Dyspraxia - (Developmental Co-ordination Disorder)

Dyspraxia is an impairment or immaturity of the organisation of movement in the brain, which results in messages not being properly or fully transmitted.

Poor understanding of the messages and difficulty relating those messages to actions can give rise to problems in the process of forming ideas, motor planning and execution. There may also be associated problems with language, perception and thought.  This means physical activities are hard to learn, difficult to retain, and hesitant and awkward in performance.

Dyspraxia affects each person in different ways and at different stages of development

The term dyspraxia comes from the word praxis, which means 'doing, acting'. Dyspraxia affects the planning of what to do and how to do it. It is associated with problems of perception, language and thought.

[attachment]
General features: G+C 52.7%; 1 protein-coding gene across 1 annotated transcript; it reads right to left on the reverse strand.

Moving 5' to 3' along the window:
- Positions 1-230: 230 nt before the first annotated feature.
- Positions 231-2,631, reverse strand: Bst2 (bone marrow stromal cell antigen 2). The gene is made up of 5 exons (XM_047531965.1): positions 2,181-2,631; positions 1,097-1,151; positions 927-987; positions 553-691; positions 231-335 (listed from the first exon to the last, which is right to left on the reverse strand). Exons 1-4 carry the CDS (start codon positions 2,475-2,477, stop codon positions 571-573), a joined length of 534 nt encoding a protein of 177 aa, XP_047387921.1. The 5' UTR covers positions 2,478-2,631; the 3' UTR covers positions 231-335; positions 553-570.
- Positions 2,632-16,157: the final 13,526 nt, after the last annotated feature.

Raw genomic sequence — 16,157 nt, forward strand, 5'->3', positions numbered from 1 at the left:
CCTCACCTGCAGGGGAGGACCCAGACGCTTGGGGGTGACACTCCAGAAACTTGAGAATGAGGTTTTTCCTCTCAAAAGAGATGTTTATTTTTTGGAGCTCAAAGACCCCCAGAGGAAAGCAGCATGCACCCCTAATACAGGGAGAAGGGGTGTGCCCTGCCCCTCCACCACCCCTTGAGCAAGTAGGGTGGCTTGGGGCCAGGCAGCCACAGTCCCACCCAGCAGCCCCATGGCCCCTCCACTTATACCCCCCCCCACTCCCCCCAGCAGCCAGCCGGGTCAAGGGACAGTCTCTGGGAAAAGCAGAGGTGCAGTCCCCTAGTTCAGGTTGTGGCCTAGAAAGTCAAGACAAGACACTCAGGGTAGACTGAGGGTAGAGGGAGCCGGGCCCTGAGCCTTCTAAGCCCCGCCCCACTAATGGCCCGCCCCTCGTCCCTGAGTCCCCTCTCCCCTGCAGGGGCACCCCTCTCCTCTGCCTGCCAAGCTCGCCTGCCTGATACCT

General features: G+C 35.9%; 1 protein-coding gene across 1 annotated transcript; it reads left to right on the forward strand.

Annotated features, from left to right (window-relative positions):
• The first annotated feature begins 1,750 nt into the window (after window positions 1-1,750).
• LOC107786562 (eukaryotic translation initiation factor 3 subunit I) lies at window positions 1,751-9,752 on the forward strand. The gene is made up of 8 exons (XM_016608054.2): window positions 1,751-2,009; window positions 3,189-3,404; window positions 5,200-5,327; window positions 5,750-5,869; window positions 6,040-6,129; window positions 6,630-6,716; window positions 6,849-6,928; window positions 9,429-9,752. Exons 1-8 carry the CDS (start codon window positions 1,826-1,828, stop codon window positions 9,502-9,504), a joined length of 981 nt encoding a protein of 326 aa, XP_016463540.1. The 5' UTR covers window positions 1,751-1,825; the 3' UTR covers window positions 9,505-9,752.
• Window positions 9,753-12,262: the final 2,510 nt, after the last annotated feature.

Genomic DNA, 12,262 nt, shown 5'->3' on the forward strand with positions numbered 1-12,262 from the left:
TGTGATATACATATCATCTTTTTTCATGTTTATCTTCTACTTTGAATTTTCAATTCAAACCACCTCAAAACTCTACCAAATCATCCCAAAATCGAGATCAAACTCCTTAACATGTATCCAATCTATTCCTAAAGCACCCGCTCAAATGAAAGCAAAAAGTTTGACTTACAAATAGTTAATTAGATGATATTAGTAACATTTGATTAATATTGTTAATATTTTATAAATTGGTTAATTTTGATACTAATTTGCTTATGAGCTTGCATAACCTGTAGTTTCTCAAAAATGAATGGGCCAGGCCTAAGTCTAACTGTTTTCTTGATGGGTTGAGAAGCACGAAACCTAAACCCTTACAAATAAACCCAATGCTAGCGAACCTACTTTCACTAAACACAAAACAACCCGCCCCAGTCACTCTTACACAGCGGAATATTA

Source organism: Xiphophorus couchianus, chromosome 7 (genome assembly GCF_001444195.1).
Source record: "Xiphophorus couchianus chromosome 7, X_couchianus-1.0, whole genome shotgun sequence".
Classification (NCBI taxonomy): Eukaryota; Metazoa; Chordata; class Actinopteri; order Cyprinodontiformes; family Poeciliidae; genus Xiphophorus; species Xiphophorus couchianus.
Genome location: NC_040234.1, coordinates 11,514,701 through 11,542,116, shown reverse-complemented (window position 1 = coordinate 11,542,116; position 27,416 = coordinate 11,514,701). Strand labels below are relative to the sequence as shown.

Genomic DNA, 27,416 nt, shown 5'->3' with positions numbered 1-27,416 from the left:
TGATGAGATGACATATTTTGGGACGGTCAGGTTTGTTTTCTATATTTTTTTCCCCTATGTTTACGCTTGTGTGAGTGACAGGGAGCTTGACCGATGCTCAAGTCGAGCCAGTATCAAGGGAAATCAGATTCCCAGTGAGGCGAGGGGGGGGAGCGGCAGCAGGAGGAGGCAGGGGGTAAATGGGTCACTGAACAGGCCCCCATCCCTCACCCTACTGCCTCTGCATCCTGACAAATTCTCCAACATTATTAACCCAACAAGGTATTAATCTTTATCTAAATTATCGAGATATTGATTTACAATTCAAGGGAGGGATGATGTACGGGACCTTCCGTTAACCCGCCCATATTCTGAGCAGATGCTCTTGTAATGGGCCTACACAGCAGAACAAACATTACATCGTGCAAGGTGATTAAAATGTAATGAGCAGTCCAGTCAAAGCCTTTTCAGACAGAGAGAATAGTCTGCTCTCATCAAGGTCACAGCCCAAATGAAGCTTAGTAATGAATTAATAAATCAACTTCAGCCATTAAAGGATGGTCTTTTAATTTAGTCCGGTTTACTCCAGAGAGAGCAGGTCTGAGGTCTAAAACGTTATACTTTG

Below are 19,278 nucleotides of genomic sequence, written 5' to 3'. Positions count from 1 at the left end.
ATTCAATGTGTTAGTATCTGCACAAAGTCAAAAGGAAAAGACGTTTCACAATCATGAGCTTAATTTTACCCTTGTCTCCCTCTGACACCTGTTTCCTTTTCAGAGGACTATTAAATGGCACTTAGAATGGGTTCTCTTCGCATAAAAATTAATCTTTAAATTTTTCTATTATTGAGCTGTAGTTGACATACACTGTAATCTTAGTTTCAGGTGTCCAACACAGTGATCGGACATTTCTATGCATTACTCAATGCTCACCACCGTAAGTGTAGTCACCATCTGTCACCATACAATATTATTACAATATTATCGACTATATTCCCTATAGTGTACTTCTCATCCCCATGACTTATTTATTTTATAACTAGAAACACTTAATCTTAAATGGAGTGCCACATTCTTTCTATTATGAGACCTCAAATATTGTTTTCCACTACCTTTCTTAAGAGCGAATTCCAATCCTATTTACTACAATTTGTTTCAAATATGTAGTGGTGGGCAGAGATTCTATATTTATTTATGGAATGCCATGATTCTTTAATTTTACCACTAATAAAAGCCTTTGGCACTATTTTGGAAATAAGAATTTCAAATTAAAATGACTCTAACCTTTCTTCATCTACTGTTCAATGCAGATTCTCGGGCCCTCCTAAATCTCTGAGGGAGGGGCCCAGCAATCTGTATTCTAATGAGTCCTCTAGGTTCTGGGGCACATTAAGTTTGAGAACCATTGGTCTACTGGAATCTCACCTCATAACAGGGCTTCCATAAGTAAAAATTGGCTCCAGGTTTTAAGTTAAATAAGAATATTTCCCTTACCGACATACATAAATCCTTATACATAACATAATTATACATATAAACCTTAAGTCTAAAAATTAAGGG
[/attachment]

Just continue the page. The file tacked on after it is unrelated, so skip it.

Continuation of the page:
Symptoms of Dyspraxia

Children with dyspraxia may be late in reaching milestones and, for example, may not be able to run, hop or jump when their friends can. They may find it hard to walk up and down stairs and may not be able to dress easily. Their speech may be immature or unintelligible in their early years. Language may be impaired or late to develop.

At school, a child with dyspraxia may have difficulty with maths and writing stories. They may avoid games, be slow at dressing and unable to tie shoelaces, be poorly organised or have a short attention span. They may find it hard to remember and follow instructions. Poor handwriting is a very common symptom.

 

 




Shapwick School Dyspraxia

Shapwick School Dyspraxia